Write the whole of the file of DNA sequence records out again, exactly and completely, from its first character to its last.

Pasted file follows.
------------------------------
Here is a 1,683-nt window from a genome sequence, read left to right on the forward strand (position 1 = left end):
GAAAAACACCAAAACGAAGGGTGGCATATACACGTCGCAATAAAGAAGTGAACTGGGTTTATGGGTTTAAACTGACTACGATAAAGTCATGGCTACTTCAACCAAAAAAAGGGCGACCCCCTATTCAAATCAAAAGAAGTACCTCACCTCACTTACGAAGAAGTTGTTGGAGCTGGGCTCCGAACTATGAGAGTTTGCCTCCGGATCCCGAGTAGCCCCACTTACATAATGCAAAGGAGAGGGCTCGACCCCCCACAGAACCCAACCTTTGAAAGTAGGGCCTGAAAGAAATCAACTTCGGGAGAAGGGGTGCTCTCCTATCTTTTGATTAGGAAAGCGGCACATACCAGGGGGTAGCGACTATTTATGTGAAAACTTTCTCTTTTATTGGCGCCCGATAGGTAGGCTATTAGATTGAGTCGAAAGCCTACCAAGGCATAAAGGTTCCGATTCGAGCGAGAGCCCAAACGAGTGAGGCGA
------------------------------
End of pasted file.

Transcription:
Here is a 1,683-nt window from a genome sequence, read left to right on the forward strand (position 1 = left end):
GAAAAACACCAAAACGAAGGGTGGCATATACACGTCGCAATAAAGAAGTGAACTGGGTTTATGGGTTTAAACTGACTACGATAAAGTCATGGCTACTTCAACCAAAAAAAGGGCGACCCCCTATTCAAATCAAAAGAAGTACCTCACCTCACTTACGAAGAAGTTGTTGGAGCTGGGCTCCGAACTATGAGAGTTTGCCTCCGGATCCCGAGTAGCCCCACTTACATAATGCAAAGGAGAGGGCTCGACCCCCCACAGAACCCAACCTTTGAAAGTAGGGCCTGAAAGAAATCAACTTCGGGAGAAGGGGTGCTCTCCTATCTTTTGATTAGGAAAGCGGCACATACCAGGGGGTAGCGACTATTTATGTGAAAACTTTCTCTTTTATTGGCGCCCGATAGGTAGGCTATTAGATTGAGTCGAAAGCCTACCAAGGCATAAAGGTTCCGATTCGAGCGAGAGCCCAAACGAGTGAGGCGA